If the woman insists on keeping the truth from her husband, and he happens to suspect her of infidelity, he will alert his family and invite them over at his house. They will come with a chicken that they would have spoken a few words over, and require the woman to cook it. She will cook and serve the chicken and will not eat with them. If she is guilty of her husband’s suspicions, she will die instantly after or while they eat. Some families do this to a woman prior to marring her so that she can never dare to be unfaithful.
“It is very common for men to die for their wives’ sins. If a man is not hardheaded or does not have strong blood, his wife’s actions will have him killed. If he is and death skips her, then their innocent children will be the ones to pay. There is no escaping the consequences of your actions, especially when nothing is done to make it right.” said Kabongo.
A man who is told the truth about his wife’s infidelity ought to bring the matter and his decision to his family to see the way forward. If he chooses not to, he is considered an accomplice.
However, there is light at the end of the infidelity tunnel – redemption is a possibility. Once the woman comes clean to her husband and because of the love he has for her he agrees to forgive her and continue their lives together, he will bring the matter to his family and inform them of his decision. Depending on where they are all located, there are rituals that can be done as a process of redeeming the wife and their family.
In the village, the wife will present herself before her husband’s family and the elders of the village clothed in plantain leaves only covering her privates. There will be a few random women behind flogging and calling her out for what she did as she leads the way around the entire village. Everyone in the village will be aware of her actions, and she will be redeemed. After this ritual, she may return home to her husband and family, and no havoc will befall them anymore. The humiliation that comes with the redemption ritual is what pushes most women to keep their acts a secret; they would rather die unfaithful than live humiliated.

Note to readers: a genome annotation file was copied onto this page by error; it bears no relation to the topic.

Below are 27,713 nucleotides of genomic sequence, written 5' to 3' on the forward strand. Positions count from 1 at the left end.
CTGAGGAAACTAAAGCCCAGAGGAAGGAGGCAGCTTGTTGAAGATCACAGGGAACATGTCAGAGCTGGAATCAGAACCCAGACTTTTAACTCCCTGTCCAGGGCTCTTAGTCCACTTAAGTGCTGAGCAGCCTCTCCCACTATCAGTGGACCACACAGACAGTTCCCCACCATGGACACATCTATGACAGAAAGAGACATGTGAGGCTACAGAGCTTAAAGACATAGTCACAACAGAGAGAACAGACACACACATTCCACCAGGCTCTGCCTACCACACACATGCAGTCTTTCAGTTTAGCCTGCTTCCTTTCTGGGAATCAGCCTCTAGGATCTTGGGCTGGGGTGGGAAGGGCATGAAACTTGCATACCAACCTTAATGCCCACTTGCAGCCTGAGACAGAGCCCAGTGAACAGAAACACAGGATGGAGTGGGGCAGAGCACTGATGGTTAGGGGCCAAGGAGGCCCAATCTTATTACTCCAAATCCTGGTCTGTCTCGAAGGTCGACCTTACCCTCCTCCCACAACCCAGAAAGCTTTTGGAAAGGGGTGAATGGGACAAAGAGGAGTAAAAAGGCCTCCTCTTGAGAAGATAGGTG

For those residing in urban areas, the process of the husband telling his family about it will still take place, however, the only difference is that this time his family will seek an elderly traditional woman who is familiar with what is needed to help perform the rituals and ceremonies attached to redeeming the wife, and ensuring that their family will be set apart from having to pay the Tshibawu.
“In both scenarios, the wife’s family is kept at bay because of the shame they feel. There is absolutely nothing that they can contribute at the ceremonies,” Kabongo said.
Moreover, there is always a good side to bad things, and the good side to this matter is that Tshibawu instilled discipline and wisdom in the society of married women. It taught women that when they have accepted to be married, willing or not they need not look elsewhere. Just because you want something does not mean you can have it, or go out to get it. Women who have unfortunately undergone the harsh consequences of tshibindi are more than willing to share their experiences with other women because “one thorn of experience is worth a whole wilderness of warning,” and through this, many marriages are preserved. To this day, Luba women have been proven to be the most faithful spouses to their men, regardless of where they reside.